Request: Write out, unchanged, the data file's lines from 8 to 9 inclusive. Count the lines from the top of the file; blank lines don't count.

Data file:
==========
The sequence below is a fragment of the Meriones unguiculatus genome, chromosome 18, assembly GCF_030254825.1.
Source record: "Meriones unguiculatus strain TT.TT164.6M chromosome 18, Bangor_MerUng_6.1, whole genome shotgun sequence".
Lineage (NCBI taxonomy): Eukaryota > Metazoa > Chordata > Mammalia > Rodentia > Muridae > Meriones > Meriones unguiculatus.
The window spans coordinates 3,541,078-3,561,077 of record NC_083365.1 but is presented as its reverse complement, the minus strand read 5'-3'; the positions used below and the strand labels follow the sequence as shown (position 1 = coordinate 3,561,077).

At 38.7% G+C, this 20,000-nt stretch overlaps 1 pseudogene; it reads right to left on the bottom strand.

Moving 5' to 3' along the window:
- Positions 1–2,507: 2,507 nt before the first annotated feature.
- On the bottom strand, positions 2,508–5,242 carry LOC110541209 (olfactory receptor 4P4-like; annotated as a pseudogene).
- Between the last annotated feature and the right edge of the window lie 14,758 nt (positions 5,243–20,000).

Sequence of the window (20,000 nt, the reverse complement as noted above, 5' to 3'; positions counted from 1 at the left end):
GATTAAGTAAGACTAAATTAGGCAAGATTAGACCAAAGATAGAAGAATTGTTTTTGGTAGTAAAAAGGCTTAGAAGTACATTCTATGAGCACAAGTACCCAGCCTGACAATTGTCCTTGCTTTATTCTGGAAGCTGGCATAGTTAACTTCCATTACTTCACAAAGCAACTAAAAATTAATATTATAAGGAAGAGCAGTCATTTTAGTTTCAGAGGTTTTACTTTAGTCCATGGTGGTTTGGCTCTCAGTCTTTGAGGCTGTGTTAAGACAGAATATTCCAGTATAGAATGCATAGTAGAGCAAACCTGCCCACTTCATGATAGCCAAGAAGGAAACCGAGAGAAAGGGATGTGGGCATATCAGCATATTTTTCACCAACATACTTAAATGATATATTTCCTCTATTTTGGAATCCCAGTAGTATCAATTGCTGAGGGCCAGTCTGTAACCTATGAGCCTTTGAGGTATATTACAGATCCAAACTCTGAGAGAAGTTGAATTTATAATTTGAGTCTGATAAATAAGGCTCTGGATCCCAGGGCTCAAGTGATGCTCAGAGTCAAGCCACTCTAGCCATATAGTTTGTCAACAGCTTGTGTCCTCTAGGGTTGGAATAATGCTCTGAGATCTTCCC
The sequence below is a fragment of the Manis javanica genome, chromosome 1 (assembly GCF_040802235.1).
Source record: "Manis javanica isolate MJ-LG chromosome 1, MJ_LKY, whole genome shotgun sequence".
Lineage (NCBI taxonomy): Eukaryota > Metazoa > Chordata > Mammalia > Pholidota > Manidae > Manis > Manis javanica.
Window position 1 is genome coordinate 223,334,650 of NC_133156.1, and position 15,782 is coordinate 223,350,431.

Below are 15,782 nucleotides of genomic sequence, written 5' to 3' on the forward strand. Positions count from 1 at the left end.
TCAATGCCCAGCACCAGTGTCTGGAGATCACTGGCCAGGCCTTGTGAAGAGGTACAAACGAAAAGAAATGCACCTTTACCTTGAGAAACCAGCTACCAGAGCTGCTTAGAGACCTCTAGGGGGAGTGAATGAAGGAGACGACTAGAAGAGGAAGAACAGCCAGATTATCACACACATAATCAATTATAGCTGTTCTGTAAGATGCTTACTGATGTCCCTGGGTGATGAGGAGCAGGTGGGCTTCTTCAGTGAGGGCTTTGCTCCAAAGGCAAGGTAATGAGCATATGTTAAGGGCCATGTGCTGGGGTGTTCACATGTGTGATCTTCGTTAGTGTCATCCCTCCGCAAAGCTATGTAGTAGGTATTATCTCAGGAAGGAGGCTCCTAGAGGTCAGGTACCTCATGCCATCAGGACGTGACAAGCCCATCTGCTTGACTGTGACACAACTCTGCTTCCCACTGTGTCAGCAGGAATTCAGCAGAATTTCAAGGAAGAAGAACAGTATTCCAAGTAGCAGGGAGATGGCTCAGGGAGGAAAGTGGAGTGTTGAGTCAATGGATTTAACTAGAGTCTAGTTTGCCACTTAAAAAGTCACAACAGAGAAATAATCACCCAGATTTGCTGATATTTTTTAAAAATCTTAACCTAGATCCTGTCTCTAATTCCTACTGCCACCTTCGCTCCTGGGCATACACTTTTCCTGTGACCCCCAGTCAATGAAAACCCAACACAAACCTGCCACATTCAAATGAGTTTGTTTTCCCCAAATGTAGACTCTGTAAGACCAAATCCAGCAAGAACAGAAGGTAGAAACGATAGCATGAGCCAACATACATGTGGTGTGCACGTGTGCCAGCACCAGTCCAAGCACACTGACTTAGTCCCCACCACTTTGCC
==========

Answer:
- On the bottom strand, positions 2,508–5,242 carry LOC110541209 (olfactory receptor 4P4-like; annotated as a pseudogene).
- Between the last annotated feature and the right edge of the window lie 14,758 nt (positions 5,243–20,000).